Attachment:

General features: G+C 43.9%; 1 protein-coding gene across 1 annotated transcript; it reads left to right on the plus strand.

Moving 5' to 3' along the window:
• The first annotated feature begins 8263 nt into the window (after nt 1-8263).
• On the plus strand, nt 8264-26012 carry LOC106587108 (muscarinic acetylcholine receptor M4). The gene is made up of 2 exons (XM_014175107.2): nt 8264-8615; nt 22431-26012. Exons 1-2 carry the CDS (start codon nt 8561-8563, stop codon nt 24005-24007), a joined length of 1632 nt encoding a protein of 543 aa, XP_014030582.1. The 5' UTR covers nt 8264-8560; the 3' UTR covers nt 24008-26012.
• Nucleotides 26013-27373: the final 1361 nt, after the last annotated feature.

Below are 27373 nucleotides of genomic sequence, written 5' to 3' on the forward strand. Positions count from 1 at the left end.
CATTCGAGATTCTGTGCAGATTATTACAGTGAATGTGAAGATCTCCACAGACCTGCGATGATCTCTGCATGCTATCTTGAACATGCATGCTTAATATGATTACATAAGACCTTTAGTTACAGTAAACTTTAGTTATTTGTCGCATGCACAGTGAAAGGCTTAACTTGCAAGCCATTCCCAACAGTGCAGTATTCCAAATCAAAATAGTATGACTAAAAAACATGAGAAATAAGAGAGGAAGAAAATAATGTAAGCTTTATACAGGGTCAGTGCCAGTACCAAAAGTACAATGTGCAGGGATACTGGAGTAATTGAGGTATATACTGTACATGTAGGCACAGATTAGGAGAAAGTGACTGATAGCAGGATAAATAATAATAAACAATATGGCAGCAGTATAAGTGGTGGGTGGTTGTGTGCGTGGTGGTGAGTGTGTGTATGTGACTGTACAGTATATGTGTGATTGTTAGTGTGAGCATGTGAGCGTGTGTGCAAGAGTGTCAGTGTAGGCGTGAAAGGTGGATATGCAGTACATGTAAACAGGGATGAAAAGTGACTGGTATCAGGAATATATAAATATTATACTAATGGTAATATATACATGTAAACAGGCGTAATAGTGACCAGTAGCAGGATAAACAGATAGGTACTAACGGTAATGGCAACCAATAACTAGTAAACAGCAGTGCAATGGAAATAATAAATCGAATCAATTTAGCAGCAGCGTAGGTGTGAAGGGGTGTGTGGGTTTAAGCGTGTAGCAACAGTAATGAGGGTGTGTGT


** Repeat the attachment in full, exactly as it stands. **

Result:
General features: G+C 43.9%; 1 protein-coding gene across 1 annotated transcript; it reads left to right on the plus strand.

Moving 5' to 3' along the window:
• The first annotated feature begins 8263 nt into the window (after nt 1-8263).
• On the plus strand, nt 8264-26012 carry LOC106587108 (muscarinic acetylcholine receptor M4). The gene is made up of 2 exons (XM_014175107.2): nt 8264-8615; nt 22431-26012. Exons 1-2 carry the CDS (start codon nt 8561-8563, stop codon nt 24005-24007), a joined length of 1632 nt encoding a protein of 543 aa, XP_014030582.1. The 5' UTR covers nt 8264-8560; the 3' UTR covers nt 24008-26012.
• Nucleotides 26013-27373: the final 1361 nt, after the last annotated feature.

Below are 27373 nucleotides of genomic sequence, written 5' to 3' on the forward strand. Positions count from 1 at the left end.
CATTCGAGATTCTGTGCAGATTATTACAGTGAATGTGAAGATCTCCACAGACCTGCGATGATCTCTGCATGCTATCTTGAACATGCATGCTTAATATGATTACATAAGACCTTTAGTTACAGTAAACTTTAGTTATTTGTCGCATGCACAGTGAAAGGCTTAACTTGCAAGCCATTCCCAACAGTGCAGTATTCCAAATCAAAATAGTATGACTAAAAAACATGAGAAATAAGAGAGGAAGAAAATAATGTAAGCTTTATACAGGGTCAGTGCCAGTACCAAAAGTACAATGTGCAGGGATACTGGAGTAATTGAGGTATATACTGTACATGTAGGCACAGATTAGGAGAAAGTGACTGATAGCAGGATAAATAATAATAAACAATATGGCAGCAGTATAAGTGGTGGGTGGTTGTGTGCGTGGTGGTGAGTGTGTGTATGTGACTGTACAGTATATGTGTGATTGTTAGTGTGAGCATGTGAGCGTGTGTGCAAGAGTGTCAGTGTAGGCGTGAAAGGTGGATATGCAGTACATGTAAACAGGGATGAAAAGTGACTGGTATCAGGAATATATAAATATTATACTAATGGTAATATATACATGTAAACAGGCGTAATAGTGACCAGTAGCAGGATAAACAGATAGGTACTAACGGTAATGGCAACCAATAACTAGTAAACAGCAGTGCAATGGAAATAATAAATCGAATCAATTTAGCAGCAGCGTAGGTGTGAAGGGGTGTGTGGGTTTAAGCGTGTAGCAACAGTAATGAGGGTGTGTGT